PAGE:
CWS Teacher John Trevillion is a true “renaissance man:” teacher, dramatist, playwright, director, and author. John has co-authored the book Music of the Spheres and directed the play of the script. This musical which he wrote for middle school students is a delightful adaptation of scenes from the life of Johannes Kepler. The play is an important contribution to Waldorf curriculum, integrating many fields including Science, History, Biography, Music and Drama into rich storytelling. This play is a valuable pedagogical tool and significant Waldorf curriculum module for the 8th grade block that studies revolutionary thinking and innovation in historical contexts .

You can purchase the book, “Music of the Spheres,” through the AWSNA publications website.

Waldorf Grad Recipient of Nobel Prize in Physiology/Medicine

Tuesday, November 2013


Neuroscientist, Thomas Südhof, MD, professor of molecular and cellular physiology at the Stanford University School of Medicine, won the 2013 Nobel Prize in Physiology/Medicine. Südhof graduated from the Hannover Waldorf School in Germany in 1975. Below is an excerpt from the Stanford University Report announcing his award. Or you can read the full article at its source.

"Neuroscientist Thomas Südhof, MD, professor of molecular and cellular physiology at the Stanford University School of Medicine, won the 2013 Nobel Prize in Physiology or Medicine. He shared the prize with James Rothman, PhD, a former Stanford professor of biochemistry, and Randy Schekman, PhD, who earned his doctorate at Stanford under the late Arthur Kornberg, MD, another winner of the Nobel Prize in Physiology or Medicine.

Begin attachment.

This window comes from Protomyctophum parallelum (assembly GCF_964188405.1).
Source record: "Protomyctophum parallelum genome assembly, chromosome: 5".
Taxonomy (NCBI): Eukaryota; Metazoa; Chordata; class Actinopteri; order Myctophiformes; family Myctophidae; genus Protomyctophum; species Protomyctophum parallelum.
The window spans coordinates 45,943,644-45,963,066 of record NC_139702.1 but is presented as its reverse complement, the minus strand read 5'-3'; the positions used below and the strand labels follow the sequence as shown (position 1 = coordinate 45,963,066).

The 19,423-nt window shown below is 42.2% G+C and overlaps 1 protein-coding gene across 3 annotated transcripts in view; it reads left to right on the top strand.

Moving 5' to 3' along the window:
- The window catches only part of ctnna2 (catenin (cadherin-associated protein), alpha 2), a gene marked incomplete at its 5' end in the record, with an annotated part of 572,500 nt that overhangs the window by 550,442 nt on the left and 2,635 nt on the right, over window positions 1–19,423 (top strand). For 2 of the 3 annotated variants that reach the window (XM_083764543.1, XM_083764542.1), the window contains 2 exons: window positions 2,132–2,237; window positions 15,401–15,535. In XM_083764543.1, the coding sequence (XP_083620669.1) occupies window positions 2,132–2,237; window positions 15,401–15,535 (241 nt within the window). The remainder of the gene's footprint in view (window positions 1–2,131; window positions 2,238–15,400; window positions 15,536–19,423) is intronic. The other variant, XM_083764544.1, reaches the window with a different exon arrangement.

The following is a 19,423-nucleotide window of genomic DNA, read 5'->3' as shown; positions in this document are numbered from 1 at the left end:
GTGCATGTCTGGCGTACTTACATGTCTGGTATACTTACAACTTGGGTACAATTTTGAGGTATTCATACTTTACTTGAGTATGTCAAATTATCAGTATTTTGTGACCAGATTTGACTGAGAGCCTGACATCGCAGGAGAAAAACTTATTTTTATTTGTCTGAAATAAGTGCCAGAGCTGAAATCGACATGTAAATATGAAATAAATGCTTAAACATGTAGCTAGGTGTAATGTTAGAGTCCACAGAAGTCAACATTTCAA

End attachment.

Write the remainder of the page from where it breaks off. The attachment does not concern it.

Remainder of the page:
The three were awarded the prize "for their discoveries of machinery regulating vesicle traffic, a major transport system in our cells."

"I'm absolutely surprised," said Südhof, 57, who was in the remote town of Baeza in Spain to attend a conference and give a lecture. "Every scientist dreams of this. I didn't realize there was chance I would be awarded the prize. I am stunned and really happy to share the prize with James Rothman and Randy Schekman."

Südhof noted that, although he hasn't directly worked with either of the other winners, their work was complementary and he called the Nobel committee "ingenious" in pairing the three of them.  The researchers will share a prize that totals roughly $1.2 million, with about $413,600 going to each.

"Tom Südhof has done brilliant work that lays a molecular basis for neuroscience and brain chemistry," said Roger Kornberg, PhD, Stanford's Mrs. George A. Winzer Professor in Medicine. Kornberg was awarded the Nobel Prize in Chemistry in 2006. He is the son of Arthur Kornberg, in whose lab Schekman received his doctorate...."

"Thomas Südhof is a consummate citizen of science. His unrelenting curiosity, his collaborative spirit, his drive to ascertain the minute details of cellular workings, and his skill to carefully uncover these truths — taken together it's truly awe-inspiring.                
                                            - Lloyd Minor, MD, Dean of the School of Medicine, Stanford University


"We've made so many major advances during the past 50 years in this field, but there's still much more to learn," said Südhof, who in a 2010 interview with The Lancet credited his bassoon instructor as his most influential teacher for helping him to learn the discipline to practice for hours on end. "Understanding how the brain works is one of the most fundamental problems in neuroscience."

Photo Credit: Steve Fisch
Read the full article at its source in Stanford News